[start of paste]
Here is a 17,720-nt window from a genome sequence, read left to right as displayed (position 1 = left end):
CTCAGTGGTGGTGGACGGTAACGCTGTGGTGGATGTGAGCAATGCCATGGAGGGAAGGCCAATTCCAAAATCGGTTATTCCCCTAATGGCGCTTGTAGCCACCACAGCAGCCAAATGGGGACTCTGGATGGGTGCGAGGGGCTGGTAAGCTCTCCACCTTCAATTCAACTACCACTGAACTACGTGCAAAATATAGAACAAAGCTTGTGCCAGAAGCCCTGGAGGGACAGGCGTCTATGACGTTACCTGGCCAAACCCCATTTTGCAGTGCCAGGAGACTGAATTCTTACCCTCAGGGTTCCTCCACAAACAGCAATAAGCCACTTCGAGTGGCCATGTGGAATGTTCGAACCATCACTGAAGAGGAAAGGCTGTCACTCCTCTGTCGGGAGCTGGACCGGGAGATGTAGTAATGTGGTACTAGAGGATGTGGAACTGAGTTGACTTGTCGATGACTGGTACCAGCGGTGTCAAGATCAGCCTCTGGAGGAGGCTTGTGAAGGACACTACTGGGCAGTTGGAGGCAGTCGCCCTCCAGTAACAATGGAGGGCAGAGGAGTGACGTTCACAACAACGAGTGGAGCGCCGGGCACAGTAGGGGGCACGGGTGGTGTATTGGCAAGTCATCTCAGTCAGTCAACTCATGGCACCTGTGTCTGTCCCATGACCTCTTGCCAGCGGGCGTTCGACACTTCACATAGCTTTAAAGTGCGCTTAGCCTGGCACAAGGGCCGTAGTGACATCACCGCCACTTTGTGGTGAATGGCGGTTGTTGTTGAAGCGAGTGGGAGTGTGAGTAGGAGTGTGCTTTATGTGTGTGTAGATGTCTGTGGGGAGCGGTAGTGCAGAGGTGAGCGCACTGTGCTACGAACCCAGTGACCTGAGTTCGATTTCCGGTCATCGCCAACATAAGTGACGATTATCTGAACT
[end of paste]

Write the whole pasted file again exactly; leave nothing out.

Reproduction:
Here is a 17,720-nt window from a genome sequence, read left to right as displayed (position 1 = left end):
CTCAGTGGTGGTGGACGGTAACGCTGTGGTGGATGTGAGCAATGCCATGGAGGGAAGGCCAATTCCAAAATCGGTTATTCCCCTAATGGCGCTTGTAGCCACCACAGCAGCCAAATGGGGACTCTGGATGGGTGCGAGGGGCTGGTAAGCTCTCCACCTTCAATTCAACTACCACTGAACTACGTGCAAAATATAGAACAAAGCTTGTGCCAGAAGCCCTGGAGGGACAGGCGTCTATGACGTTACCTGGCCAAACCCCATTTTGCAGTGCCAGGAGACTGAATTCTTACCCTCAGGGTTCCTCCACAAACAGCAATAAGCCACTTCGAGTGGCCATGTGGAATGTTCGAACCATCACTGAAGAGGAAAGGCTGTCACTCCTCTGTCGGGAGCTGGACCGGGAGATGTAGTAATGTGGTACTAGAGGATGTGGAACTGAGTTGACTTGTCGATGACTGGTACCAGCGGTGTCAAGATCAGCCTCTGGAGGAGGCTTGTGAAGGACACTACTGGGCAGTTGGAGGCAGTCGCCCTCCAGTAACAATGGAGGGCAGAGGAGTGACGTTCACAACAACGAGTGGAGCGCCGGGCACAGTAGGGGGCACGGGTGGTGTATTGGCAAGTCATCTCAGTCAGTCAACTCATGGCACCTGTGTCTGTCCCATGACCTCTTGCCAGCGGGCGTTCGACACTTCACATAGCTTTAAAGTGCGCTTAGCCTGGCACAAGGGCCGTAGTGACATCACCGCCACTTTGTGGTGAATGGCGGTTGTTGTTGAAGCGAGTGGGAGTGTGAGTAGGAGTGTGCTTTATGTGTGTGTAGATGTCTGTGGGGAGCGGTAGTGCAGAGGTGAGCGCACTGTGCTACGAACCCAGTGACCTGAGTTCGATTTCCGGTCATCGCCAACATAAGTGACGATTATCTGAACT